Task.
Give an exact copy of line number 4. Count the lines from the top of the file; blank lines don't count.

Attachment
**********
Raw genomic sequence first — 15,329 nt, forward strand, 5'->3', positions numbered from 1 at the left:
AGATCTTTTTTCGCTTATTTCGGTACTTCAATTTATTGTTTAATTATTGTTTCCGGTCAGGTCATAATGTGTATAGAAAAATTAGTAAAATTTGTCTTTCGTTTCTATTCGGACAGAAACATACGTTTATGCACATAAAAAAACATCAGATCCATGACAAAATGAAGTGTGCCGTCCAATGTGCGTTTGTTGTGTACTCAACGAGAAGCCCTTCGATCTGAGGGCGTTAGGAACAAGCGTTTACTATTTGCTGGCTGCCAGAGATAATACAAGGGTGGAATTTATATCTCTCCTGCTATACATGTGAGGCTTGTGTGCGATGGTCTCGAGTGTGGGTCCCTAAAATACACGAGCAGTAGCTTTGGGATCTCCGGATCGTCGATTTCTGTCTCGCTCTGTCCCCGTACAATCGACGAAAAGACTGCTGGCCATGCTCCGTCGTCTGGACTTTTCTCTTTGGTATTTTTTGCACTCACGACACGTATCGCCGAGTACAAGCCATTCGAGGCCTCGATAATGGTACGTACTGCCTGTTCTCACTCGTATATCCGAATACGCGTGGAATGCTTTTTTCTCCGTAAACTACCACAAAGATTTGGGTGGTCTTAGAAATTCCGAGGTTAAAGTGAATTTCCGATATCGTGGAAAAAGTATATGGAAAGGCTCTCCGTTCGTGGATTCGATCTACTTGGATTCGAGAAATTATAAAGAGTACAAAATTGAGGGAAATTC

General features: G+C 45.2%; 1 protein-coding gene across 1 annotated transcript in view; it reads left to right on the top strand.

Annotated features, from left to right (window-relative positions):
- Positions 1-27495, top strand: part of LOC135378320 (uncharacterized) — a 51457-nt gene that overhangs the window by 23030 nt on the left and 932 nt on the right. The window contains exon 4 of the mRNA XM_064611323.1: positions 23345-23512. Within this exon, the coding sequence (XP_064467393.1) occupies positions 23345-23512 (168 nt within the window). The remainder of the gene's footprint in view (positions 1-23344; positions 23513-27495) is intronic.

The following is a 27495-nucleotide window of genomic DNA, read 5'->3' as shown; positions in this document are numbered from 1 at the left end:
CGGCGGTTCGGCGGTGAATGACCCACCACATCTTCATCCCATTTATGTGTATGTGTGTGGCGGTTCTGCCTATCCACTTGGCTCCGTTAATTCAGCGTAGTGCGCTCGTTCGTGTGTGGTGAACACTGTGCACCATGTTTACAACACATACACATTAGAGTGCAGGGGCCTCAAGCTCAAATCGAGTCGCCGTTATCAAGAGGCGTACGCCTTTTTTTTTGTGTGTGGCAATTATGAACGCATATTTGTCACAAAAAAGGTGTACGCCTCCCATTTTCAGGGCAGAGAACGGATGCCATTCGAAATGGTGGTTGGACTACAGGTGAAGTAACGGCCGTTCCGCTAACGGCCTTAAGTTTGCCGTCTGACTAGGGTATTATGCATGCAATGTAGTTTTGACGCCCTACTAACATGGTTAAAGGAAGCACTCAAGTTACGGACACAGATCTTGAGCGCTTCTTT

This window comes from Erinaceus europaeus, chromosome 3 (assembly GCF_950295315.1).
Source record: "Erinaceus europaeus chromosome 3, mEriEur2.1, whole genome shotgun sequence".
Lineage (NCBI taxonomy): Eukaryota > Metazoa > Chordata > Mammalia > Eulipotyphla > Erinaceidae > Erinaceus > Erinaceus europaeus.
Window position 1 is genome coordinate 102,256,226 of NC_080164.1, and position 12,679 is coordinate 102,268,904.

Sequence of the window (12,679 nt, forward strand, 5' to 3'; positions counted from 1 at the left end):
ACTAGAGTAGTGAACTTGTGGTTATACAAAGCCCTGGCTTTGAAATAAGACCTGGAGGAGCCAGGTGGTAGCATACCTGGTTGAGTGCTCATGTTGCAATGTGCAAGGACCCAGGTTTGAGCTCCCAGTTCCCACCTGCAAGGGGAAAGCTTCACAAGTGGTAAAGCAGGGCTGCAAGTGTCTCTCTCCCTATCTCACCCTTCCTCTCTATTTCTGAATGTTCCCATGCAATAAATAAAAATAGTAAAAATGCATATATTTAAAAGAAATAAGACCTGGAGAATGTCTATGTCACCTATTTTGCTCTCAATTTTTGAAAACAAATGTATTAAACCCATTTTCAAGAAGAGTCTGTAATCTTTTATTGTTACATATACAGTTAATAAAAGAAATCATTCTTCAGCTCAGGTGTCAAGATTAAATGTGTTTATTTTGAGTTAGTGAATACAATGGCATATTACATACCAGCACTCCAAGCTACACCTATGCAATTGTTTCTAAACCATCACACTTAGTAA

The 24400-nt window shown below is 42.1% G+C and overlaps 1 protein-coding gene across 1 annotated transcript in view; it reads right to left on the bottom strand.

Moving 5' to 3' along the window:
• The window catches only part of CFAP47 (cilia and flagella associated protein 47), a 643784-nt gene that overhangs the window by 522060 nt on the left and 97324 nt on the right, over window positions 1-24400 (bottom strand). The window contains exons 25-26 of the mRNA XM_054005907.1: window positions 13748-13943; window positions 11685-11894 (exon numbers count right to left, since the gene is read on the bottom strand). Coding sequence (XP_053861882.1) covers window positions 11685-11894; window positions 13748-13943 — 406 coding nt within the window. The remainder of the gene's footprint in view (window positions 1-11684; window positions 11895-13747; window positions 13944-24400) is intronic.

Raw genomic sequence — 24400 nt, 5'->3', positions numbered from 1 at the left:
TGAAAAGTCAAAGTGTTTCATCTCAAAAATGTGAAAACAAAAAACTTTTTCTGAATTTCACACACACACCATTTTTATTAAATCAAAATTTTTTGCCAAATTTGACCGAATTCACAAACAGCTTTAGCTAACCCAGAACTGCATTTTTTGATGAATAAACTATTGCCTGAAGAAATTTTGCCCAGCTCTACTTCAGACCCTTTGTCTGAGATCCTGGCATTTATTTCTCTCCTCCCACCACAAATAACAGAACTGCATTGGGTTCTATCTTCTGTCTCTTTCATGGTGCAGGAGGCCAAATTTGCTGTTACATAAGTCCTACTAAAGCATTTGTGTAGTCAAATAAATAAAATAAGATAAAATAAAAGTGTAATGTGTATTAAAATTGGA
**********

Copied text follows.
Annotated features, from left to right (window-relative positions):